Culture

How Did Surfing Come to Feel Like an Elite Sport, Anyway?

Photo © Shutterstock

Editor's Note:

Aaron James holds a PhD from Harvard and is professor of philosophy at the University of California, Irvine. He is the author of Assholes: A TheoryAssholes: A Theory of Donald Trump, and Fairness in Practice: A Social Contract for a Global Economy and numerous academic articles. His latest book, Surfing with Sartre, uses the experience and the ethos of surfing to explore key concepts in philosophy.

It really is one of those things one should try before one’s death, like dragging paint across a large canvass. In surfing a wave, you’re carried along by a wave’s natural momentum, but not passively. You’re actively sensing the wave’s coming moment, skillfully adapting your body and weight as appropriate from one moment to the next. When you adapt attunedly, you find yourself sliding along the wave face as it curls and breaks, with speed, flowing lines, and stylish efficacy.

Why surf? For the fun of it, of course. But mainly for the reasons why it is joyful – because it’s a sublime and beautiful thing to do in one’s limited time in life.

It was in Tahiti around 1770 that Captain James Cook first laid eyes upon surfing. One of his crew members even tried it, surfing in a canoe. After observing the spectacle, a fellow crewman who documented the spectacle wrote: “I could not help concluding that this man felt the most supreme pleasure while he was driven on so fast and so smoothly by the sea.”

Word traveled back to Europe and inspired a new notion: Happiness was not just an idea, but livable in one’s earthly lifetime. According to some historians, that thought fueled the French and the American Revolutions. In 1776, the American founders tweaked John Locke’s natural rights to “life, liberty, and property” to become “life, liberty, and the pursuit of happiness.”

Eventually, the hard labor of the industrial revolution gave way to the forty-hour workweek and post-war prosperity. Surfing became iconic of a new leisure culture. Seven or so decades later, the line-ups are crowded. More girls and women are hitting the waves, and there are plenty of opportunities for beginners. Even bodyboarding on an easy breaker gives a taste of the joy in being harmoniously propelled along.

Yet surfing remains something of an elite sport, for being difficult to learn. Even aside from the rudiments of paddling the damn wobbly surfboard and pushing through constant breakers, it takes a long, long time to reliably sense how an approaching wave will shift or inflect – and then get oneself in a position to catch the wave as it crests. It takes longer still to glide down the wave line as it reels down the beach, eventually doing turns and maneuvers.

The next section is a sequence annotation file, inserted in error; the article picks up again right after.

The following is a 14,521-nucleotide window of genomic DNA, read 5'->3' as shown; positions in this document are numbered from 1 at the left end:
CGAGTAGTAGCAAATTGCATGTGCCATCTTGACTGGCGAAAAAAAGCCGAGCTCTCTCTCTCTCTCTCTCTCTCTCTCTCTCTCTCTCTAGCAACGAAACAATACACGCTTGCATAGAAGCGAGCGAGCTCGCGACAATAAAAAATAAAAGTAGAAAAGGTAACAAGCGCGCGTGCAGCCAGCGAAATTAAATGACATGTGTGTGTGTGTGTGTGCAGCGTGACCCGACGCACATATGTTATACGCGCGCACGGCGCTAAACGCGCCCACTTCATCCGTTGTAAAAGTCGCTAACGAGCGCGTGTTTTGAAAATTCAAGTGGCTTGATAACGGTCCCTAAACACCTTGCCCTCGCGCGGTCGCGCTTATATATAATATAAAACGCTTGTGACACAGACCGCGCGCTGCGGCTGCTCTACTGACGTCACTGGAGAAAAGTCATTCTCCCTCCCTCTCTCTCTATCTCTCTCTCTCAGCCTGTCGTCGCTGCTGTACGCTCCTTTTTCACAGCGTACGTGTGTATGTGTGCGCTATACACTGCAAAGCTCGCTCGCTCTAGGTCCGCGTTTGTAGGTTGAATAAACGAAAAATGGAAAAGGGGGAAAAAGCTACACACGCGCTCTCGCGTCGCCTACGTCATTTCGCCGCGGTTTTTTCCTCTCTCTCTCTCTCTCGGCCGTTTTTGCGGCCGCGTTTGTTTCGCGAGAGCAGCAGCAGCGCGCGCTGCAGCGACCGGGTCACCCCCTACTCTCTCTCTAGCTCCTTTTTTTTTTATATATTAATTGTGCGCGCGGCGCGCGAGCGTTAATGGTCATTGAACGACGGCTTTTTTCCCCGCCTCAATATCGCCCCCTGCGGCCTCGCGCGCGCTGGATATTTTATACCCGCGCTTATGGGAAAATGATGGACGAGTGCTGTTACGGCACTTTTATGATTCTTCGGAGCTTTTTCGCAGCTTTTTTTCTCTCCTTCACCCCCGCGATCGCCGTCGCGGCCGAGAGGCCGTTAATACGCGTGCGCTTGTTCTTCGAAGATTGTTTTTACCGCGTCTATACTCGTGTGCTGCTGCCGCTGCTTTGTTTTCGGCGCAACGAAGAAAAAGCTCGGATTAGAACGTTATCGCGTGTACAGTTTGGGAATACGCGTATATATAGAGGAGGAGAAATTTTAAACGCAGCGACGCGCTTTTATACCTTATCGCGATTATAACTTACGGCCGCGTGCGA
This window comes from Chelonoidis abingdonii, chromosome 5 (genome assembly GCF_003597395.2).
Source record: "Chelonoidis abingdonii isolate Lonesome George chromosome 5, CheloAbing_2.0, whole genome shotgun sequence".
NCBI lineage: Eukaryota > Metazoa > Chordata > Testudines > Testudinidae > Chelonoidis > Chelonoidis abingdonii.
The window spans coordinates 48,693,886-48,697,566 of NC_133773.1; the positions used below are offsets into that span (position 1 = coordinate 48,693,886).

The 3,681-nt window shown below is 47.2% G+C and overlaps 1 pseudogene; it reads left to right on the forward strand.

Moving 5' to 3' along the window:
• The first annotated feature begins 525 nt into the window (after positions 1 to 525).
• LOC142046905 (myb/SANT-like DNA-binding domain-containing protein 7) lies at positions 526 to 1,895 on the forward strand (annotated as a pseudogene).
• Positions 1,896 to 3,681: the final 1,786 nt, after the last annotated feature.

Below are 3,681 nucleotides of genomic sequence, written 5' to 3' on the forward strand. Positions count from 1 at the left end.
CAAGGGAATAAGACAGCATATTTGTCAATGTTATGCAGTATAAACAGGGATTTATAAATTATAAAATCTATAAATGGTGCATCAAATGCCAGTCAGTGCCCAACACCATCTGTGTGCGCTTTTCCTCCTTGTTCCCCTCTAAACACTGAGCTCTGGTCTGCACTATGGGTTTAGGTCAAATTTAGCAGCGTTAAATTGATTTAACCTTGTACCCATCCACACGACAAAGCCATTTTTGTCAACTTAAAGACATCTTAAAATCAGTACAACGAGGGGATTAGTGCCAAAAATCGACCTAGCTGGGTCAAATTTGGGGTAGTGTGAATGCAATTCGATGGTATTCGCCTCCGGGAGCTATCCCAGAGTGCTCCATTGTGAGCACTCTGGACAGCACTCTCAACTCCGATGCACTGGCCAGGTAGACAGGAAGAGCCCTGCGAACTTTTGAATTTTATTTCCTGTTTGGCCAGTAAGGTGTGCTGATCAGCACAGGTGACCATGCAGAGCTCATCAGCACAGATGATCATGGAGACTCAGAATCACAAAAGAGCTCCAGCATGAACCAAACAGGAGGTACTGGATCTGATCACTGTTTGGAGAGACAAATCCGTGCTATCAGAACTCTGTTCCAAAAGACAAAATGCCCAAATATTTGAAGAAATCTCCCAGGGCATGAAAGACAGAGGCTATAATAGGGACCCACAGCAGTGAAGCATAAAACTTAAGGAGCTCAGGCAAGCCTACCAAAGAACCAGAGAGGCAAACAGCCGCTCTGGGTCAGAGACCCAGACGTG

Being so time-intensive, it helps to be fortunate (and rich) enough to live near an ocean. Yet even those lucky enough to surf like crazy as teens can find surfing slipping away under the responsibilities of adulthood, never quite finding an understanding spouse and a job with forgiving hours.

The rebel or hippie surfer is mainly gone; most surfers work regular hours in a culture that treats surfing as either “recharging the batteries” or self-indulgence. Doing it faithfully therefore depends on steady counter-cultural resistance to a perverse set of priorities. You tune out conventional expectations, focus on what is most worthy, and carefully count the high cost of work and moneymaking in time lost for surfing. When status seeking and the emblems of material prosperity tempt, you remind yourself that the workaholic suffers under an unfortunate affliction, or just isn’t in on the secret. Anyway those dudes are not spending a lot of time in the water.

“Life, liberty, and the pursuit of happiness” – surely the hope was for something more than long days of work, whether in scraping by or in getting ever-richer. Meaningful as work can be, more people might feel alive and freer to pursue happiness if they had more time for other things. Maybe the balm for fading dreams and angry discontentment in “advanced” society is not the politician’s “jobs, jobs, jobs,” with even more labor, but rather a time-efficient thirty- or twenty-hour workweek. Maybe workers should be paid the same on average for less time in work, perhaps with greater per-hour efficiency, aided by technology.

Not that one’s “surfing” would have to be wave riding. Maybe it’s sailing or fishing. Or arts, crafts or music, golf or gardening. Or getting to know one’s spouse or playing with the kids at the lake or the beach.

Whatever one’s self-transcending pursuit, having more time for it, to really pursue it faithfully, might leave all of us feeling like a surfer: profoundly fortunate to be alive, if only to be around to keep on surfing.